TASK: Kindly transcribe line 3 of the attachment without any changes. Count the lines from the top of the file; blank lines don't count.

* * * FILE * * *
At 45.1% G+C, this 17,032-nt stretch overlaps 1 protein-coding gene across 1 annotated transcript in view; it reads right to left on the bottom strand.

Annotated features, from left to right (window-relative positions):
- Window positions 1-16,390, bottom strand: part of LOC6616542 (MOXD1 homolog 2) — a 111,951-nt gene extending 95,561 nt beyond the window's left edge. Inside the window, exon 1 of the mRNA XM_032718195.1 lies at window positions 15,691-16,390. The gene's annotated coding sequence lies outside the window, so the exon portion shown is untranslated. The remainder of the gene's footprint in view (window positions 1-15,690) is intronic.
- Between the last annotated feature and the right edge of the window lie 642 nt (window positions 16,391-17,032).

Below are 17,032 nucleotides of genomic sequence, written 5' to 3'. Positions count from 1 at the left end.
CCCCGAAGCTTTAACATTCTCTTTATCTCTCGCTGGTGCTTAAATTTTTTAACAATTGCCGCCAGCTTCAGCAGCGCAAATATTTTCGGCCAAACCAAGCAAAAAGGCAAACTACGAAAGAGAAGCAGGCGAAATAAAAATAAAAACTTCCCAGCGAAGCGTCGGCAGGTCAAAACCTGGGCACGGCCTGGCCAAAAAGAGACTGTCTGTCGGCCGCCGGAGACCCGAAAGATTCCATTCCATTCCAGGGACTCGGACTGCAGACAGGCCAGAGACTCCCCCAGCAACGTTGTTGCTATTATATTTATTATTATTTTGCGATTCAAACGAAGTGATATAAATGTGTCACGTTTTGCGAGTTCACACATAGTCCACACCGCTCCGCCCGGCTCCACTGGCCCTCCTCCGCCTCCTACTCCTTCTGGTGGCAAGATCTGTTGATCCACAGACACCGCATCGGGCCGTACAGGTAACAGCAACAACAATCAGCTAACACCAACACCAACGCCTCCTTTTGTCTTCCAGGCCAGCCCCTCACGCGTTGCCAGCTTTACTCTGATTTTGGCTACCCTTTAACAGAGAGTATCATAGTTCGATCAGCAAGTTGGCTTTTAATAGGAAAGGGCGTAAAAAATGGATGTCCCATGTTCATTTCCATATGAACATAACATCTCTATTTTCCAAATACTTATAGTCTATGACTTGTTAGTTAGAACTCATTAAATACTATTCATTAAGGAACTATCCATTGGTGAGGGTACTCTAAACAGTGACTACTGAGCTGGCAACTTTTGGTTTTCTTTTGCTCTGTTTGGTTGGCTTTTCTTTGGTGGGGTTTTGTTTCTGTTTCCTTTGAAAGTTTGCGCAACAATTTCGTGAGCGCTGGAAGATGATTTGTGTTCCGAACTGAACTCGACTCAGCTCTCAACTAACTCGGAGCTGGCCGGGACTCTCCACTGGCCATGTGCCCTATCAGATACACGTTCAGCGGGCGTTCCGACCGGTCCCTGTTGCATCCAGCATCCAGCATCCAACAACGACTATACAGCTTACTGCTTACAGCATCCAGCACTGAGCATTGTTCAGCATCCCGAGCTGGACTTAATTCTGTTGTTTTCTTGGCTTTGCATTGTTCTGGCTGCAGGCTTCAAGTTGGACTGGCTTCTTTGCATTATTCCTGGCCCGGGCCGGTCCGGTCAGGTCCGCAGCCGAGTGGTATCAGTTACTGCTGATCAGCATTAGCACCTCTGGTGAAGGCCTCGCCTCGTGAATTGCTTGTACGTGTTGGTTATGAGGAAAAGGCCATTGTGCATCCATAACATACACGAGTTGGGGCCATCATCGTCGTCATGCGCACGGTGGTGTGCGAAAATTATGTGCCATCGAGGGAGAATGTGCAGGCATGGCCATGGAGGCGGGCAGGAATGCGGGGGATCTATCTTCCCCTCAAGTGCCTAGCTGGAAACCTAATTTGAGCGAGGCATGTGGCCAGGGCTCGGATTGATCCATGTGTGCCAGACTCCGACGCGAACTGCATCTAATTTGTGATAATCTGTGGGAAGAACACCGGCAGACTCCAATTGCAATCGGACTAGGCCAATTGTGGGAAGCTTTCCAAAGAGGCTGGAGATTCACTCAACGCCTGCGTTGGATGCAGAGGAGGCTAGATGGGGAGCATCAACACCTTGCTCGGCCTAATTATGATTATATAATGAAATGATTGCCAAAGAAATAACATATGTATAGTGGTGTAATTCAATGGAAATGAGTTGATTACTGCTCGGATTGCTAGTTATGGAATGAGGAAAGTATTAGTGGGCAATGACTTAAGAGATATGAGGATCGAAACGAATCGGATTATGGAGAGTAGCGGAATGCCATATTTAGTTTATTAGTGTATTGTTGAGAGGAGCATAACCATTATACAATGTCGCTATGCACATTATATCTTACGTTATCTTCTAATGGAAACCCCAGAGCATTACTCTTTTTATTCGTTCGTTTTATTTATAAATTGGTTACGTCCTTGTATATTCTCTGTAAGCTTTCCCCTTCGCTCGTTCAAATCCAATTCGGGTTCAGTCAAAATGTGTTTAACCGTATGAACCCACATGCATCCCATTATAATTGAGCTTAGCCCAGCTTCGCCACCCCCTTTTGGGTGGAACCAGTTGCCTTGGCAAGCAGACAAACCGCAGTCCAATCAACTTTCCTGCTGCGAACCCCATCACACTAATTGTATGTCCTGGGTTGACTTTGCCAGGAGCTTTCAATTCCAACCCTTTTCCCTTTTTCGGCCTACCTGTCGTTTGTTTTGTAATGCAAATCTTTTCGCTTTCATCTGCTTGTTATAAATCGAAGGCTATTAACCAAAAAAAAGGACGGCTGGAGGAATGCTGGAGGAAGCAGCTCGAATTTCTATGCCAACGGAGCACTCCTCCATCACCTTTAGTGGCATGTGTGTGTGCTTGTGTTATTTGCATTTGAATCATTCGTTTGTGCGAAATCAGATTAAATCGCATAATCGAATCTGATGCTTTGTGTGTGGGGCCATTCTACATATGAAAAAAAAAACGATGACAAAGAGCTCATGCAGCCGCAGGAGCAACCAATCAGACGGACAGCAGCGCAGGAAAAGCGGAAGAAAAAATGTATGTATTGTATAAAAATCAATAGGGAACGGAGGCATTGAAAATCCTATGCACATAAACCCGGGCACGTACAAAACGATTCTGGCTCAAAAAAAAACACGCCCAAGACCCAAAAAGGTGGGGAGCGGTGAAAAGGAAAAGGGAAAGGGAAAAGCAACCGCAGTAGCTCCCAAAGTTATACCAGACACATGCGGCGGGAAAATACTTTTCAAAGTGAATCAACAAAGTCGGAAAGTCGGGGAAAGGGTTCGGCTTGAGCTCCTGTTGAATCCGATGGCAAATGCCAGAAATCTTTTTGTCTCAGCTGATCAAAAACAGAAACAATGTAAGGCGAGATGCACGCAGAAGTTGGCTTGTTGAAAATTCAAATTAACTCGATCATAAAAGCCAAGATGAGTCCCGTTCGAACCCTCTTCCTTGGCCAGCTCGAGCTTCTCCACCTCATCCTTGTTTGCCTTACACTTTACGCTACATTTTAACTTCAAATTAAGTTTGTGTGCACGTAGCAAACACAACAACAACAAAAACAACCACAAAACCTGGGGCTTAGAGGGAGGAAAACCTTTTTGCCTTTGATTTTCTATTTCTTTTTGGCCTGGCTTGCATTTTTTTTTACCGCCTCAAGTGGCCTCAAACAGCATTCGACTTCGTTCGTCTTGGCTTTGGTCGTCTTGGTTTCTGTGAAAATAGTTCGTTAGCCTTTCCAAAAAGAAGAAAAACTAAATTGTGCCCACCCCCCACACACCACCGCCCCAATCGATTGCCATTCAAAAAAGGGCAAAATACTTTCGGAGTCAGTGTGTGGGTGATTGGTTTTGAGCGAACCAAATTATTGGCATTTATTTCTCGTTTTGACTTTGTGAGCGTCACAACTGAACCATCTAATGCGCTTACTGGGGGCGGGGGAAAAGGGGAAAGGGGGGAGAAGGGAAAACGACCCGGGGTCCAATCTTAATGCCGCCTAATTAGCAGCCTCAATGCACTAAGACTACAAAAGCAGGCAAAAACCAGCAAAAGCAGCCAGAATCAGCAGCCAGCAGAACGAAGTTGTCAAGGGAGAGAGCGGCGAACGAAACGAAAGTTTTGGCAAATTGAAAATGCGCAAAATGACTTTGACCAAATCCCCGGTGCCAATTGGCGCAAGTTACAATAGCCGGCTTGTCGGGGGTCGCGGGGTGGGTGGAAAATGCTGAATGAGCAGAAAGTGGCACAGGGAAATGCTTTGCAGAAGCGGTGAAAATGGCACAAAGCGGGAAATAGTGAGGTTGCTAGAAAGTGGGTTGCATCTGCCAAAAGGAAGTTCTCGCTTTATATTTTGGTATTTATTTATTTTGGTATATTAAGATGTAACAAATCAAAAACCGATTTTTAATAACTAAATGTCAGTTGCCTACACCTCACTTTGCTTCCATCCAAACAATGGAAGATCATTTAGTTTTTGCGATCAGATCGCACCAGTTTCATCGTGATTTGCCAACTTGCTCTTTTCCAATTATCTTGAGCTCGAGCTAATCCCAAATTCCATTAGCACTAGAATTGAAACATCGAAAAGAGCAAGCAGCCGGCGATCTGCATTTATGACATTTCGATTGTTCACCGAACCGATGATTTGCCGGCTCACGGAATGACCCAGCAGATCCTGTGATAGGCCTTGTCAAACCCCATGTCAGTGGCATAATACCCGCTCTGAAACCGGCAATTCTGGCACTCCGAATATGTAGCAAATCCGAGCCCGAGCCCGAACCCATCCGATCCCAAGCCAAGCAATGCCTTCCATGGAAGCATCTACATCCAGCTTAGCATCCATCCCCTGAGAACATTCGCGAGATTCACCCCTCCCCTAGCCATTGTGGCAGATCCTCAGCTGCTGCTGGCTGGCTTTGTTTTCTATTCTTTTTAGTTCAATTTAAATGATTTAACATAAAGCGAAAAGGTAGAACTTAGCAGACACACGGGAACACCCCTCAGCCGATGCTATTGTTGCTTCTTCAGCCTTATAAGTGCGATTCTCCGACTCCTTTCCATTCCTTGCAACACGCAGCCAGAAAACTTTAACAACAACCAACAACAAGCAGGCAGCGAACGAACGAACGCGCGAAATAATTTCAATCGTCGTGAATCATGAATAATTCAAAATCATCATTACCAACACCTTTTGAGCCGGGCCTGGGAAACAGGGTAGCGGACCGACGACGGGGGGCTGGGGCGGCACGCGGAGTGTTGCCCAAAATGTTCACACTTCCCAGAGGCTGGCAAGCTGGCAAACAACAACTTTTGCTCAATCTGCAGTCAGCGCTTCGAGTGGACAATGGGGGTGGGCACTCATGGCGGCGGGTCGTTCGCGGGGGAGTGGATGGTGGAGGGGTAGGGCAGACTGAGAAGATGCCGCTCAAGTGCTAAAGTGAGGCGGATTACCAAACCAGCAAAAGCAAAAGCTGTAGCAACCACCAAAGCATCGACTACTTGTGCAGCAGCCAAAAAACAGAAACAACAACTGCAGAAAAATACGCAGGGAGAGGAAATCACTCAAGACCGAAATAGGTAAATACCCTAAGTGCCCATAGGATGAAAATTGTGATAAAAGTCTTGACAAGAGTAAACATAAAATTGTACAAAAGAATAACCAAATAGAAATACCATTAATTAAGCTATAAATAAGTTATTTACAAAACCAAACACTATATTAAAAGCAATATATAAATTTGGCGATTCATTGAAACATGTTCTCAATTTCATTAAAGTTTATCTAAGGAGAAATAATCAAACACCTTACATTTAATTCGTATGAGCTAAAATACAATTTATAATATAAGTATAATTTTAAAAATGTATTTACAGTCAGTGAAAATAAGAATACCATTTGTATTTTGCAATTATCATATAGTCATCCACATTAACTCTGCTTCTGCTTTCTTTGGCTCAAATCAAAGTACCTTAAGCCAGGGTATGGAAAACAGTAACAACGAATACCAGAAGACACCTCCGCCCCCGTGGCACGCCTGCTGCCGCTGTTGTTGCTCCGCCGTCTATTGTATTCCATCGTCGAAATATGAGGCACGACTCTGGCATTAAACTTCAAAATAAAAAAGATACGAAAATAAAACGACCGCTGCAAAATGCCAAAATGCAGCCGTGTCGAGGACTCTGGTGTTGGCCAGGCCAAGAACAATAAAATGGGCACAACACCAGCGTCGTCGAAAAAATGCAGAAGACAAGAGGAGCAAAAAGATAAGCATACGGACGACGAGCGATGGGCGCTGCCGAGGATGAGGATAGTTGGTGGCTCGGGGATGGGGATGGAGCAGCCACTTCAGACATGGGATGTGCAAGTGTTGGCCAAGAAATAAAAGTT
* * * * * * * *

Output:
- Window positions 1-16,390, bottom strand: part of LOC6616542 (MOXD1 homolog 2) — a 111,951-nt gene extending 95,561 nt beyond the window's left edge. Inside the window, exon 1 of the mRNA XM_032718195.1 lies at window positions 15,691-16,390. The gene's annotated coding sequence lies outside the window, so the exon portion shown is untranslated. The remainder of the gene's footprint in view (window positions 1-15,690) is intronic.